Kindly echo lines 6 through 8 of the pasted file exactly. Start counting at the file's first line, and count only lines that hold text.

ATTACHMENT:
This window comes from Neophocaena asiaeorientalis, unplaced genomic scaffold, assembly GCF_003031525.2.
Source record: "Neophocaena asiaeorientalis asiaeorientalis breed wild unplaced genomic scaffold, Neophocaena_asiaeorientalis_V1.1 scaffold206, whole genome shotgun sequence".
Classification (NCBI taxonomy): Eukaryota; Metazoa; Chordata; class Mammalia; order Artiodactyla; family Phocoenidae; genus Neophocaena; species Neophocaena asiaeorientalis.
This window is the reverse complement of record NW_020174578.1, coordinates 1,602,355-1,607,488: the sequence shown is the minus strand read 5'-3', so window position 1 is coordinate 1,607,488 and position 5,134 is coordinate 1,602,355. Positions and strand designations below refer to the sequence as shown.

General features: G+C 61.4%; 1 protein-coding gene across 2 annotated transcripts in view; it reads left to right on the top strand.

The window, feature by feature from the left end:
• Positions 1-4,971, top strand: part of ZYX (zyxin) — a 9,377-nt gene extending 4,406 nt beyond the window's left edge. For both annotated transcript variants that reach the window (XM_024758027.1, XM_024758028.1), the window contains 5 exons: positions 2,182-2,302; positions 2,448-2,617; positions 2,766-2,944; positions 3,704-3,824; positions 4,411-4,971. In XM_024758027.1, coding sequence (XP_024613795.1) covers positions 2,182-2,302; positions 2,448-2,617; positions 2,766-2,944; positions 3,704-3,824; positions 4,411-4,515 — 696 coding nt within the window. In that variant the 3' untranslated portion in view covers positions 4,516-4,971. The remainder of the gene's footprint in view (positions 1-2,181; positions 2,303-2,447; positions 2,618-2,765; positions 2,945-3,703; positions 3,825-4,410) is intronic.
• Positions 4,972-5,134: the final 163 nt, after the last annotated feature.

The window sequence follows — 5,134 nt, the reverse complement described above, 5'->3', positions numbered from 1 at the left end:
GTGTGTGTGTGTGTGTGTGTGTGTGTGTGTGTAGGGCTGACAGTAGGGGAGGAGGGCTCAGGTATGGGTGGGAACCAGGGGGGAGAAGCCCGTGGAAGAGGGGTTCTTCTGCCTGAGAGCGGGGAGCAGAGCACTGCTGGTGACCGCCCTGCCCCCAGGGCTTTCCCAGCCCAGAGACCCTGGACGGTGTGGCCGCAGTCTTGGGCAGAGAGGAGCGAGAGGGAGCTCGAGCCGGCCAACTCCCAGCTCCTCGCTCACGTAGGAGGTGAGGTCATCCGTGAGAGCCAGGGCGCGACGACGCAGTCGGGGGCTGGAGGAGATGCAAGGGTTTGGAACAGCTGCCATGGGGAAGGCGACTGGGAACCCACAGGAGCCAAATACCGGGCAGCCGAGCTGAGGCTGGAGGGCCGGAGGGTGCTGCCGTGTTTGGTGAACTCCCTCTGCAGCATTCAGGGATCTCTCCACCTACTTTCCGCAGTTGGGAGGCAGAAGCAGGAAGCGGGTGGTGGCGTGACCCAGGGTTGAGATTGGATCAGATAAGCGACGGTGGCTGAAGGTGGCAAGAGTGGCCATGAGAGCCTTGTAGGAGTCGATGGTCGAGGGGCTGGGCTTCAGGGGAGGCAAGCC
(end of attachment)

The window, feature by feature from the left end:
• Positions 1-4,971, top strand: part of ZYX (zyxin) — a 9,377-nt gene extending 4,406 nt beyond the window's left edge. For both annotated transcript variants that reach the window (XM_024758027.1, XM_024758028.1), the window contains 5 exons: positions 2,182-2,302; positions 2,448-2,617; positions 2,766-2,944; positions 3,704-3,824; positions 4,411-4,971. In XM_024758027.1, coding sequence (XP_024613795.1) covers positions 2,182-2,302; positions 2,448-2,617; positions 2,766-2,944; positions 3,704-3,824; positions 4,411-4,515 — 696 coding nt within the window. In that variant the 3' untranslated portion in view covers positions 4,516-4,971. The remainder of the gene's footprint in view (positions 1-2,181; positions 2,303-2,447; positions 2,618-2,765; positions 2,945-3,703; positions 3,825-4,410) is intronic.
• Positions 4,972-5,134: the final 163 nt, after the last annotated feature.